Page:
Author: Robert Pugach, M.D.
I write this on our return flight from San Francisco, after my HIFU treatment on Tuesday. My thoughts are still fresh so here goes…
In the weeks leading up to my treatment, I was surprisingly calm. I can honestly say that I never had a moment of fear, anger, panic or any of the other emotions that many of my patients have shared with me in over 30 years of treating this potentially lethal, terrible disease.
The reason for my attitude was that, in my case, it was not terrible. As I shared before, my cancer was diagnosed at the earliest possible stage. The odds are overwhelmingly likely that it will never return. What that translated to for me was that I was in charge of my cancer instead of it being in charge of me. I was spared the fear that patients experience when they are told that their cancer is extensive or aggressive and, potentially, not curable.
There was a second reason for my calmness that I identified as the day of my HIFU treatment approached. I had complete and total confidence in my doctor. I had the luxury of knowing him well for ten years when we travelled out of the country with our patients to treat their cancers with HIFU. When you watch someone in the OR, a fellow doctor like me can tell instantly what his skill level is. In Michael Lazar’s case, he is as good as one can get and is a true professional.
So, fast forward to May 8. Kim and I worked a full day. For me to take several days off typically means paying the penalty of having to work extra hard beforehand and afterwards to accommodate patient needs. Office hours ended at 4:00 and we were in our car headed for LAX 15 minutes later. Our flight to San Francisco was uneventful. Kim had a snack on the plane but I could only watch because I was on a clear liquid diet in preparation for the next day. There is nothing good about a clear liquid diet. I think the orange Jello was the best but I don’t care how many flavors exist for Jello – none of them come close to a good burger. And, of course, while on that liquid diet I think every billboard or TV commercial I saw had something to do with food!
May 9 – I awoke at 4:30 am to do my preparation for HIFU. I’ll spare you the details but most of my time was in the bathroom. The bottom line (pun intended) is that the HIFU treatment probe is put into the rectum so it must be clear of any particulate matter so the ultrasound beams pass unheeded into the prostate.
A 5 minute taxi ride deposited us at the San Francisco Surgery Center. It’s in a fabulous art deco building. But, once inside, it’s like any other OR setup. They have a wonderful and caring staff. The anesthesiologist had a presence that gave me confidence. An IV was stared, Kim gave me a hug and kiss and I walked down the hallway to the OR. I laid down on the table and the last thing I remember was being given some oxygen through a mask…
I woke up in the recovery room 4 hours later and saw Kim’s smiling face. She looked happy so I knew things must have gone well. I was a bit groggy but pain free and comfortable. Dr. Lazar told me my procedure went perfectly – good words to hear! Kim had been kept posted about my HIFU progress throughout the case and she wrote her own blog about it. Within an hour or so after waking up I was ready for a wheelchair ride to a taxi to spend the afternoon in our hotel room.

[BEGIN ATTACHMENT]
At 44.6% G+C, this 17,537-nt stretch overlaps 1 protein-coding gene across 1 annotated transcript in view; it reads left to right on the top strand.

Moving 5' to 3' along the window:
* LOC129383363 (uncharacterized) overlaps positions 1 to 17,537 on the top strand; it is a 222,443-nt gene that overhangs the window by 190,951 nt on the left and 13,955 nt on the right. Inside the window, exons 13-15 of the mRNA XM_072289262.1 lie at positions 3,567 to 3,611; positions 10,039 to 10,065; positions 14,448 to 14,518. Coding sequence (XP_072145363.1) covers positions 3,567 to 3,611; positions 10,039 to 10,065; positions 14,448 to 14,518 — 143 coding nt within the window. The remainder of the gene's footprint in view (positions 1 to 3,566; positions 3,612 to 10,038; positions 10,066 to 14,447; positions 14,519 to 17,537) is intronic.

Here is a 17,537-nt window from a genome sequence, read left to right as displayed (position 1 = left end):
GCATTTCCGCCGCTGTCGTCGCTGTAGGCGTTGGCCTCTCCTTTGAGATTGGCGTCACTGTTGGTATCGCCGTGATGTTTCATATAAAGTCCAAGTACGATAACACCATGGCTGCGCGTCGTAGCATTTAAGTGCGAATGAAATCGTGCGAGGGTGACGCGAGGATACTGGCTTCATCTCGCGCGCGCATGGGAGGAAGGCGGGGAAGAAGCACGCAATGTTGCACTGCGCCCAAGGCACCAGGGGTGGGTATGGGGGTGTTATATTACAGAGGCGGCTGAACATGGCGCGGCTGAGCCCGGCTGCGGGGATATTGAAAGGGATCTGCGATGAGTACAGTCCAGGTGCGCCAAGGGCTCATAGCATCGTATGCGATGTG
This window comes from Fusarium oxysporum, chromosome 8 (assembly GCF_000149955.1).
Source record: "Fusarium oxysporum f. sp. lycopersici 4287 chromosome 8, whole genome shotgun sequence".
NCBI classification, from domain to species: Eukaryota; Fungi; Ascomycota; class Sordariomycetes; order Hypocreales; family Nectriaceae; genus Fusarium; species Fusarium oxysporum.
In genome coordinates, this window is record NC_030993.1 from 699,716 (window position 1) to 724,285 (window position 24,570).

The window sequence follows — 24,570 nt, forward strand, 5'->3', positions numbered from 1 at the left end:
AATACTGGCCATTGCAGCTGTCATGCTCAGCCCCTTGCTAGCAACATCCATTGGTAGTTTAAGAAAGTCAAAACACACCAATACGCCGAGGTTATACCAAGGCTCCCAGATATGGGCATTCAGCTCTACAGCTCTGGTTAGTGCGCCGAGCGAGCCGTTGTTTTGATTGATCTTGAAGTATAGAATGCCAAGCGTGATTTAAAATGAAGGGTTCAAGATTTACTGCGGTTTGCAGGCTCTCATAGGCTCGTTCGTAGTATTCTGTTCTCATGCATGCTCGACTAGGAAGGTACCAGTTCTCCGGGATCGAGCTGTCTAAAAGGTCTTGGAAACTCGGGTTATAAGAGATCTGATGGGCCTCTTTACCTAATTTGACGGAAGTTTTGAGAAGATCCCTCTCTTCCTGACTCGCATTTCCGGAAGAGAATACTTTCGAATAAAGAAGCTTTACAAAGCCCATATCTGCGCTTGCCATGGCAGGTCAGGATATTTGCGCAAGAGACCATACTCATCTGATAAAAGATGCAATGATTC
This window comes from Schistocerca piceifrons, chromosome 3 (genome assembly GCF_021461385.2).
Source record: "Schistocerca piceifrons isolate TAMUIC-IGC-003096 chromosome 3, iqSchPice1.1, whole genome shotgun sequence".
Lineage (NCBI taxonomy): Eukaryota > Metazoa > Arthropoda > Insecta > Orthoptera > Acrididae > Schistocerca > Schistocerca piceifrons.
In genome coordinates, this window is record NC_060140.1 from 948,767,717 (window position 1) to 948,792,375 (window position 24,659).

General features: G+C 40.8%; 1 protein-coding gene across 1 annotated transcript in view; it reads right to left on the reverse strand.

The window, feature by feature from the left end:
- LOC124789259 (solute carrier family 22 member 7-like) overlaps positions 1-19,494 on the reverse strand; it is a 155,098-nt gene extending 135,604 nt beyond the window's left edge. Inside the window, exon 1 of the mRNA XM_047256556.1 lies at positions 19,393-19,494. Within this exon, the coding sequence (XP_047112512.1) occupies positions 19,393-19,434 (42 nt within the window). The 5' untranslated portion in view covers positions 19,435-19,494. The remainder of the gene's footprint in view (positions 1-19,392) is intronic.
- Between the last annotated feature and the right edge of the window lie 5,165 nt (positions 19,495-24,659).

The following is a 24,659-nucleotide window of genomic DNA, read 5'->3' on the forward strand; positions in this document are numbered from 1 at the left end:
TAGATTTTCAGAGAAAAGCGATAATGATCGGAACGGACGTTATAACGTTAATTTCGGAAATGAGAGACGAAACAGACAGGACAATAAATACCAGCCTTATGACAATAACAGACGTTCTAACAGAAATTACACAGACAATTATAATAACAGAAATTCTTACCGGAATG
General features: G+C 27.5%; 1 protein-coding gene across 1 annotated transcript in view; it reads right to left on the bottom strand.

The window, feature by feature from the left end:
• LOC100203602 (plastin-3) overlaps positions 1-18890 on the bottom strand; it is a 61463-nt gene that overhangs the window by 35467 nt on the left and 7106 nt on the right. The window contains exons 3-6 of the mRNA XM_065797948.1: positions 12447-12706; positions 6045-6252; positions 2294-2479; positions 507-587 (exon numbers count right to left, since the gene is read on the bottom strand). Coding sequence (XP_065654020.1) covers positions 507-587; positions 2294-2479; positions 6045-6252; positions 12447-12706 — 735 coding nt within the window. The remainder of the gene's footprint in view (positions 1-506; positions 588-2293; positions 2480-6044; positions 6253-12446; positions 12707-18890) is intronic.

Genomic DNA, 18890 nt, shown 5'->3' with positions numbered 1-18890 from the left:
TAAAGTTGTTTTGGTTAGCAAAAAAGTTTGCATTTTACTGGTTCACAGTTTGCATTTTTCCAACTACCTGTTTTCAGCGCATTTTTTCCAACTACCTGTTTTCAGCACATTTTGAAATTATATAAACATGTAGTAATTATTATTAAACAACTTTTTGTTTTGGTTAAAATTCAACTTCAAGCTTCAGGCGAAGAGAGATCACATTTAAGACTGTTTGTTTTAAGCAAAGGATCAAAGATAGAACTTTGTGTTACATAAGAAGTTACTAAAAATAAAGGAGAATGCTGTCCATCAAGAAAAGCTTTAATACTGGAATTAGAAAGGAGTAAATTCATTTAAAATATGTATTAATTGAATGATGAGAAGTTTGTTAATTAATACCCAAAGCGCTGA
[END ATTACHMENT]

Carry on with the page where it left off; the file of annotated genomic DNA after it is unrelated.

There was no pain. I mean it – NO pain! The catheter was a bit uncomfortable. I had no ill effects from the excellent anesthetic technique used so my clear liquid diet of the previous 24 hours was replaced with clam chowder and a pizza. By 6:00 pm I was hungry again so we accepted an invitation to a dinner meeting with a urology group in the Bay area considering adding HIFU to their practice. I was the poster child as Dr. Lazar introduced me as the patient he had treated at 7:30 a.m. that day. They were amazed. I was pleasantly surprised too, as I learned that what I had always told my patients about how good they would feel afterwards was now proven to me to be true. Instead of having the common side effects of radical surgery, or contemplating 7 weeks of radiation, I felt great and enjoyed a Ruth’s Chris steak and a good Cabernet!
Have I learned anything from this experience so far? Absolutely! I know how good it feels to have a potentially serious or lethal disease diagnosed at a stage where it doesn’t frighten you. I’ve learned how wonderful and enduring a good doctor-patient relationship can be and how a good bedside manner does more than many medications in helping a patient feel good. I’ve learned, as I did 7 years ago, how wonderful it is to have the positive energy, good thoughts and love of friends and family to get one through a challenging time.
What a remarkable 48 hours – I went to San Francisco with prostate cancer and came home cancer free.
Stay tuned for my final blog after my recovery is complete!
To read all about how Dr. Pugach’s journey with prostate cancer began, click here to read Part I.
About the Author
Dr. Robert Pugach is the fourth most experienced HIFU practitioner in the U.S. and one of only a few certified HIFU teachers and proctors. He first trained with Sonablate HIFU in 2006 and since then has treated or been involved with approximately 400 HIFU cases.
Pugach is the medical director of Pacific Coast Urology Medical Center, the first urology practice centered on minimally invasive treatments of urological conditions. It continues to be at the forefront of new, innovative technologies like High Intensity Focused Ultrasound (HIFU). Read More.